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Sufi-influenced Southeast Asian Islam: A Bridge between the West and the Muslim World
Sufism performed a highly significant role in easing the transition to Islam from previous belief systems, through the barakat or spiritual power of Sufi “holy men” and rulers, whose tombs were and are still visited regularly by the faithful. Islam met most resistance in inland Java, where it had to compete with the highly sophisticated rituals of the Hindu and Buddhist courts, as well as the generally low esteem in which trade and merchants were held, although since many merchants were relatively wealthy and enjoyed a prosperous lifestyle, there was a sense in which Islam became identified with wealth, success, and power. When the Hindu-Buddhist polities did convert permanently, their elaborate court ceremonies were often retained.
The neo-Sufi reforms included a reassertion of the importance of Islamic law as the basis for the quest for inner spiritual knowing; social activism in the cause of moral reform (including, in some colonial contexts, military campaigns to purge the community of the foreign presence); and a renewed emphasis on the Prophet Muhammad, not only as an exemplary figure made intimately known through close study of the hadith (canonical stories of his life and sayings), but also via meditation practices through which the inner sight might be opened to his guiding presence. Such “neo-Sufi” orders also effected organizational changes, knitting together loose networks of masters and disciples into hierarchical mass organizations capable of effective communication and mobilization across wide territories.
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Sufi Mystics And The Nature Of Southeast Asian Islam
The fact that Islam came to Southeast Asia primarily from India and that it was spread in many areas by Sufis had much to do with the mystical quality of the religion and its tolerance for coexistence with earlier animist, Hindu,and Buddhist beliefs and rituals. Just as they had in the Middle East and India, the Sufis who spread Islam in Southeast Asia varied widely in personality and approach. Most were believed by those who followed them to have magical powers, and virtually all Sufis established mosque and school centers from which they traveled in neighboring regions to preach the faith.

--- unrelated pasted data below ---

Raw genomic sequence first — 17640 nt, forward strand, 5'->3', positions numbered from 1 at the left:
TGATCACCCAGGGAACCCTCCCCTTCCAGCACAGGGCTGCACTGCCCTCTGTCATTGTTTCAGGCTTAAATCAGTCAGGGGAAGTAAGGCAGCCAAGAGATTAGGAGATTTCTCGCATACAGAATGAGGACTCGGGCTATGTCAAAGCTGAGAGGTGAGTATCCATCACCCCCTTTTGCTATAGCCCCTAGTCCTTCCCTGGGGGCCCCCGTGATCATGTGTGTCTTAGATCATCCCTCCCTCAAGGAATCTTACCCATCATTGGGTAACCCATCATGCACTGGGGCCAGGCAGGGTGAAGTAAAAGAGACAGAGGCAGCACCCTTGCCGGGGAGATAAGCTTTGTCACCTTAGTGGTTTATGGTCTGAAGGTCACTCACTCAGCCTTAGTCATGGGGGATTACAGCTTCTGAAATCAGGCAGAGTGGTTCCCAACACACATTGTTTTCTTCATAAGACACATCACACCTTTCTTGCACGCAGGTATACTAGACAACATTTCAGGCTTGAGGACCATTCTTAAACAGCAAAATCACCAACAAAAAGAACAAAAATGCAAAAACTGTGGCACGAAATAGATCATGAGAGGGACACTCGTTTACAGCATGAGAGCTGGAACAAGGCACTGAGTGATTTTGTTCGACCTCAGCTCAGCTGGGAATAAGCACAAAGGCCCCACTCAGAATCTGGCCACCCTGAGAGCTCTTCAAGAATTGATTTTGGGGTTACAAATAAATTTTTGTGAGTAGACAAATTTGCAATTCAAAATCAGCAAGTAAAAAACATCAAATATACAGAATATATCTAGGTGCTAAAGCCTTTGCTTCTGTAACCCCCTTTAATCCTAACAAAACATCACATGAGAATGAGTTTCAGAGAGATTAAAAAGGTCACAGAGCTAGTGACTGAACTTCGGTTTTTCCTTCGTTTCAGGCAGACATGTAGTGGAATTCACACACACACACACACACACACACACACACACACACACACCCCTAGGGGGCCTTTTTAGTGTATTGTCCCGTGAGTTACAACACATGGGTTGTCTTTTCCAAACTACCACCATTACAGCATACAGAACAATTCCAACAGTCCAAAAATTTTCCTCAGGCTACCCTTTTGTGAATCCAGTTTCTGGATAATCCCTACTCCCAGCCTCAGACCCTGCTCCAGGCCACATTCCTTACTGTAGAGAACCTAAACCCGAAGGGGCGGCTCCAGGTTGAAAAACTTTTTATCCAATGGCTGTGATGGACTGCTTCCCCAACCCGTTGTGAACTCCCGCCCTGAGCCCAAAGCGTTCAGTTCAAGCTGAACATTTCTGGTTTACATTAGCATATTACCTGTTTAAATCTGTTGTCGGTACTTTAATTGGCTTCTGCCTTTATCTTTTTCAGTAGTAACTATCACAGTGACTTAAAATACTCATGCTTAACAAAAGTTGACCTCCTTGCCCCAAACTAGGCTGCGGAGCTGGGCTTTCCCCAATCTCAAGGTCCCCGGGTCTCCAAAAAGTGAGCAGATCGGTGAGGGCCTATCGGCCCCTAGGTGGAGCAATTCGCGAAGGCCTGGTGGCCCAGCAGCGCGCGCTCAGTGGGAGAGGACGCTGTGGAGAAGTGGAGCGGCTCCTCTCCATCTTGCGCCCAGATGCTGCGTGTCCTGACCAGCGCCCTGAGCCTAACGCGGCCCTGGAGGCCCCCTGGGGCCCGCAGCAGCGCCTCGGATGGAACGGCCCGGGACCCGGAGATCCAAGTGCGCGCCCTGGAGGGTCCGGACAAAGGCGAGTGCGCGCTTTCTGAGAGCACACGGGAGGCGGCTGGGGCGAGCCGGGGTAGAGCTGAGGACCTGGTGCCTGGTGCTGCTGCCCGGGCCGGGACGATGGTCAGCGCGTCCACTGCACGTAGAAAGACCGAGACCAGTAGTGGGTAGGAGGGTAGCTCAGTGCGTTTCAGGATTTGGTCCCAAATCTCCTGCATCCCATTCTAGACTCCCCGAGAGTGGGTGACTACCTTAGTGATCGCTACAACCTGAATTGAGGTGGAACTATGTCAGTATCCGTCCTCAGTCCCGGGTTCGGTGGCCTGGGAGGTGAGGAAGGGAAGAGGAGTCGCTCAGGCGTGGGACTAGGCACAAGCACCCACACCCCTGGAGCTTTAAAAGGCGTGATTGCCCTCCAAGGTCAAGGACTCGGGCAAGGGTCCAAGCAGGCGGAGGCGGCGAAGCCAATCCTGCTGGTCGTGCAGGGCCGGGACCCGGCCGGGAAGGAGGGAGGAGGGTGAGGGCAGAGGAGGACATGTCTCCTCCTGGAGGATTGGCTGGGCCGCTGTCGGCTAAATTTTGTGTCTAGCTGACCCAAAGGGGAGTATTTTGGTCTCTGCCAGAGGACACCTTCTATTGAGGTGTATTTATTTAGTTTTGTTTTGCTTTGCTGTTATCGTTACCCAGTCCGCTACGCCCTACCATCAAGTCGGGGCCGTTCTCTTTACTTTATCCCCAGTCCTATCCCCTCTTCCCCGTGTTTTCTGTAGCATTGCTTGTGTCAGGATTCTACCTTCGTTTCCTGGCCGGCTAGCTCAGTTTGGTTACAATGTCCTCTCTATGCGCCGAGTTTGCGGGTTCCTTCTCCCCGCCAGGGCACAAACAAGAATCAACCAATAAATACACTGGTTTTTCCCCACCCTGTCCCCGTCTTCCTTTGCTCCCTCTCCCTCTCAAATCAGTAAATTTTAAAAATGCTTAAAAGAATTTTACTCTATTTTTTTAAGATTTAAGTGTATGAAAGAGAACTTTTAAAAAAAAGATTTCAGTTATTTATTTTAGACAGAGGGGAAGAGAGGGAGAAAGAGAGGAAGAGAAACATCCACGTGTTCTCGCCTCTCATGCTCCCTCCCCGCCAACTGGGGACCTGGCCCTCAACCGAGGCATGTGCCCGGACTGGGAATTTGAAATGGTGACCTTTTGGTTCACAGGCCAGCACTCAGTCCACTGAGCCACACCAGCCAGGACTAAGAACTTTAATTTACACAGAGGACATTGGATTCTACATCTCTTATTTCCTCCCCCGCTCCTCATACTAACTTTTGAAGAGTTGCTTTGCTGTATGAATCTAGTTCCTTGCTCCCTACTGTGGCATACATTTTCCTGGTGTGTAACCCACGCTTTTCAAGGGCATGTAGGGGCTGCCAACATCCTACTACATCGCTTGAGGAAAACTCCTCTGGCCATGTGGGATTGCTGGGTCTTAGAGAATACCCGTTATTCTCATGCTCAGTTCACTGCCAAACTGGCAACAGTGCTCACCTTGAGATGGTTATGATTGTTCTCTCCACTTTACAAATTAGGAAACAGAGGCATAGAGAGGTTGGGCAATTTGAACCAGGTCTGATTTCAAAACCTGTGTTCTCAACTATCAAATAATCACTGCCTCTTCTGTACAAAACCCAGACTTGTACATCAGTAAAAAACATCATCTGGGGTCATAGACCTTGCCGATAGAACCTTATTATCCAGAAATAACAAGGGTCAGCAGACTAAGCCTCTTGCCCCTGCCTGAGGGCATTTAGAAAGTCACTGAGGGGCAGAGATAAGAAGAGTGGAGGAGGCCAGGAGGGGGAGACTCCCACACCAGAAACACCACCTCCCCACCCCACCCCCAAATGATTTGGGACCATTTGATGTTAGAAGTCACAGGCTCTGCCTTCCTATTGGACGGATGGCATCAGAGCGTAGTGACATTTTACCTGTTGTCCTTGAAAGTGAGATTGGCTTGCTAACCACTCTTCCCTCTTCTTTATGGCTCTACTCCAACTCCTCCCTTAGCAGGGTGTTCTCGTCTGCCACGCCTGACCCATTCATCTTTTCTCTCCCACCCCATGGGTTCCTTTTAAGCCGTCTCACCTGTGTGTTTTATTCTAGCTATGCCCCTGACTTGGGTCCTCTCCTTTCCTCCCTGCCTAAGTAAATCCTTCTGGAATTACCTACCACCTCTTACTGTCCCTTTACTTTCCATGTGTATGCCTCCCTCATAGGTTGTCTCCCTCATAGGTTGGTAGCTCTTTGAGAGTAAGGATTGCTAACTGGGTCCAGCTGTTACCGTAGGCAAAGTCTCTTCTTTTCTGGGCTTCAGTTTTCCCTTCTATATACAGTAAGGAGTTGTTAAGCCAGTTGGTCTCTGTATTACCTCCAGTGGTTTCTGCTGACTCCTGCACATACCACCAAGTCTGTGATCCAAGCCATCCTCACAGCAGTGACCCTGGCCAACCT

In winning converts, the Sufis were willing to allow the inhabitants of island Southeast Asia to retain pre-Islamic beliefs and practices that orthodox scholars would clearly have found contrary to Islamic doctrine. Pre-Islamic customary law remained important in regulating social interaction, while Islamic law was confined to specific sorts of agreements and exchanges. Women retained a much stronger position, both within the family and in society, than they had in the Middle East and India. Local and regional markets, for example, continued to be dominated by the trading of small-scale
female buyers and sellers. In such areas as western Sumatra, lineage and inheritance continued to be traced through the female line after the coming of Islam, despite its tendency to promote male dominance and descent through the male line. Perhaps most tellingly, pre-Muslim religious beliefs and rituals were incorporated into Muslim ceremonies. Indigenous cultural staples, such as the brilliant Javanese shadow plays that were based on the Indian epics of the Brahmanic age, were refined, and they became even more central to popular and elite belief and practice than they had been in the pre-Muslim era.
Peace upon you and all truth seekers. Sufism has roots ever since [almost] Adam’s time on earth.
I can give you the summery of the details, especially about whom are the Sufi.